• for 1+1 - faster and no signaling channel is needed
  • no unnecessary service disruption for direction without failure
  • higher chance of protection under multiple failures
  • easier to implement for local protection
  • maintains extra traffic in direction without failure

But bidirectional may be preferable

  • easier management since directions traverse same network elements
  • does not disrupt delay balance between direction
  • may simplify repair since failed spans are unused
protection types
Protection types

We distinguish several different protection types

  • 1+1
  • 1:1
  • 1:n
  • m:n
  • (1:1)n

Each type has its applicability, advantages, and disadvantages

and there are trade-offs between

  • simplicity
  • BW consumption
  • protection switch time
  • signaling requirements
1 1 protection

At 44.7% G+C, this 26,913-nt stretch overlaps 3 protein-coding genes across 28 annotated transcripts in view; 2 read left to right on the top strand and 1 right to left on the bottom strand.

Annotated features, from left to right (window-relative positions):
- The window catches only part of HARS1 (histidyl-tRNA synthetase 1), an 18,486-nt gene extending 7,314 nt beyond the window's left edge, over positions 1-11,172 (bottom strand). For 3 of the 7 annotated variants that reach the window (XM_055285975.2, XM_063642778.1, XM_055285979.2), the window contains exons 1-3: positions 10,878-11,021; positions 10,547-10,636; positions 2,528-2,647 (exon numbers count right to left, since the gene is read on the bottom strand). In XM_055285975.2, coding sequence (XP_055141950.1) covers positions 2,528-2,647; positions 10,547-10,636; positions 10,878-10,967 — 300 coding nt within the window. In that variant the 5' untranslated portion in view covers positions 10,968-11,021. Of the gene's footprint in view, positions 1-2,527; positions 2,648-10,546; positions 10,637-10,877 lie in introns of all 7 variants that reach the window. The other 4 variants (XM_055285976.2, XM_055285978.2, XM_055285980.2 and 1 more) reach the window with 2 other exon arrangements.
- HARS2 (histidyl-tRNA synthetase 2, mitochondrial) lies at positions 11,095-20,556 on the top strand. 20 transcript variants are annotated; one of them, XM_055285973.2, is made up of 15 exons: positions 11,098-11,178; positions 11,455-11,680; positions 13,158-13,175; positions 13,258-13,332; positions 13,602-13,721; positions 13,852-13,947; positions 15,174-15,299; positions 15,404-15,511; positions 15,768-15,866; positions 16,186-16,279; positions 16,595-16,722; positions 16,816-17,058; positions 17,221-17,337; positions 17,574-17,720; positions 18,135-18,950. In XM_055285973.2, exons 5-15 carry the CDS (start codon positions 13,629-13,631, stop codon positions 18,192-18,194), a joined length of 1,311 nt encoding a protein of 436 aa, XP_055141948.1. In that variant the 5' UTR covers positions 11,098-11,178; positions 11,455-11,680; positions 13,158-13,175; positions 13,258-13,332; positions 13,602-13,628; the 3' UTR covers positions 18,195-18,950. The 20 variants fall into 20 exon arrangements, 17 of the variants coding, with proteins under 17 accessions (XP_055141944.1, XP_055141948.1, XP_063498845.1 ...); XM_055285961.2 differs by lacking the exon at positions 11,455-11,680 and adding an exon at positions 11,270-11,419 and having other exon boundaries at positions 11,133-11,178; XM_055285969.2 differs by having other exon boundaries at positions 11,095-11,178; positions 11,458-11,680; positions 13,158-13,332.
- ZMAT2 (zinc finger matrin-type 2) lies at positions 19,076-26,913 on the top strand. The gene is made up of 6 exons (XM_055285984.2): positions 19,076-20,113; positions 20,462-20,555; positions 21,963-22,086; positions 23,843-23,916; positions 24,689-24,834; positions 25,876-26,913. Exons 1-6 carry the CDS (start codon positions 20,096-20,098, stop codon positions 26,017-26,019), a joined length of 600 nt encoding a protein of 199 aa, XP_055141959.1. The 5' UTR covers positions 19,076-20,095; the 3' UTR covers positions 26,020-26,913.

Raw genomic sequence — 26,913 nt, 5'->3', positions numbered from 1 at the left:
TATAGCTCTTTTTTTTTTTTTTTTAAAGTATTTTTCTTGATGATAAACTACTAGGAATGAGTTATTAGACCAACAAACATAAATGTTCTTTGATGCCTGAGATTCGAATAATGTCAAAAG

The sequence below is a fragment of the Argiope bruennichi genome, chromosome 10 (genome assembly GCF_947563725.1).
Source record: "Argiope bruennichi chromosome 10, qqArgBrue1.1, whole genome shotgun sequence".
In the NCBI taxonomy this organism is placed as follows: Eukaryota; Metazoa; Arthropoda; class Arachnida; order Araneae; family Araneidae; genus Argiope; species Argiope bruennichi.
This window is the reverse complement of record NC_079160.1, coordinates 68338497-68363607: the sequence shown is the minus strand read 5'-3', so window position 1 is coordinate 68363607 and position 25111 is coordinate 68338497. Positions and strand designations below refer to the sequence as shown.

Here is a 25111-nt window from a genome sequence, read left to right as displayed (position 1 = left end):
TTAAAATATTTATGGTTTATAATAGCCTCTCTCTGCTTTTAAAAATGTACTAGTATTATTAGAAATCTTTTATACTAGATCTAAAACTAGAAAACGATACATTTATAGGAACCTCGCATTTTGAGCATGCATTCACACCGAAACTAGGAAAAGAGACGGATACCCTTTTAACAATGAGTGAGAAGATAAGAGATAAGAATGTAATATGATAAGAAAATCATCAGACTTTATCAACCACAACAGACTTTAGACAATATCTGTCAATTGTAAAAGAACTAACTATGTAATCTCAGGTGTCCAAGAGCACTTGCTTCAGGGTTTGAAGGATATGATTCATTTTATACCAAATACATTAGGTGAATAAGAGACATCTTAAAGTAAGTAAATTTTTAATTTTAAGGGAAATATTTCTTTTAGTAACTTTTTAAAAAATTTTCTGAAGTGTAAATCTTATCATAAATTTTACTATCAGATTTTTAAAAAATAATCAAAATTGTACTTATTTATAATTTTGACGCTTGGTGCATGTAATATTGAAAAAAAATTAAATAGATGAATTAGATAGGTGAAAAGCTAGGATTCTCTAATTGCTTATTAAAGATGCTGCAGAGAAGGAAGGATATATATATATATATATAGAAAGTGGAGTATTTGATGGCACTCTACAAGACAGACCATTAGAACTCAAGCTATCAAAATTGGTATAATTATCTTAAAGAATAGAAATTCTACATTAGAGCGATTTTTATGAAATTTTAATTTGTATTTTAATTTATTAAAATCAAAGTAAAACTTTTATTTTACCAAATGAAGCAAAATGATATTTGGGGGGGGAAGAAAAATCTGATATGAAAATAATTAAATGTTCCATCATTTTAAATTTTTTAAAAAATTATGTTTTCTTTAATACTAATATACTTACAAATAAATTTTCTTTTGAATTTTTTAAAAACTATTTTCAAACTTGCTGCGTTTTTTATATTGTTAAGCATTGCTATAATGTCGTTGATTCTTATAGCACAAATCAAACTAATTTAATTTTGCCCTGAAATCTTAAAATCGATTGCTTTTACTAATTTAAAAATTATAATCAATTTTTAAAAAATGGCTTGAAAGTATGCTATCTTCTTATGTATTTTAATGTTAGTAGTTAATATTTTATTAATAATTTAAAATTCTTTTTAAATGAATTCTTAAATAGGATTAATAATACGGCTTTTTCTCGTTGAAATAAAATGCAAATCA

1+1 protection

Simplest and fastest form of protection

but wasteful - only 50% of actual physical capacity is used

Head-end bridge always sends data on both channels

Tail-end selector chooses channel to use (based on BER, dLOS, etc.)

For unidirectional1+1 switching there is no need for APS signaling

If non-revertive

there is no distinction between working and protection channels

channel A

channel B

1 1 protection19
1:1 protection

Head-end bridge usually sends data on working channel

When failure detected it starts sending data over protection channel

and tail-end needs to select the protection channel

When not in use, protection channel can be used for extra traffic

However, since failure is detected by tail-end, APS signaling is needed

Protection channel should have OAM running to ensure its functionality

working channel

extra traffic

protection channel

APS signaling

1 n protection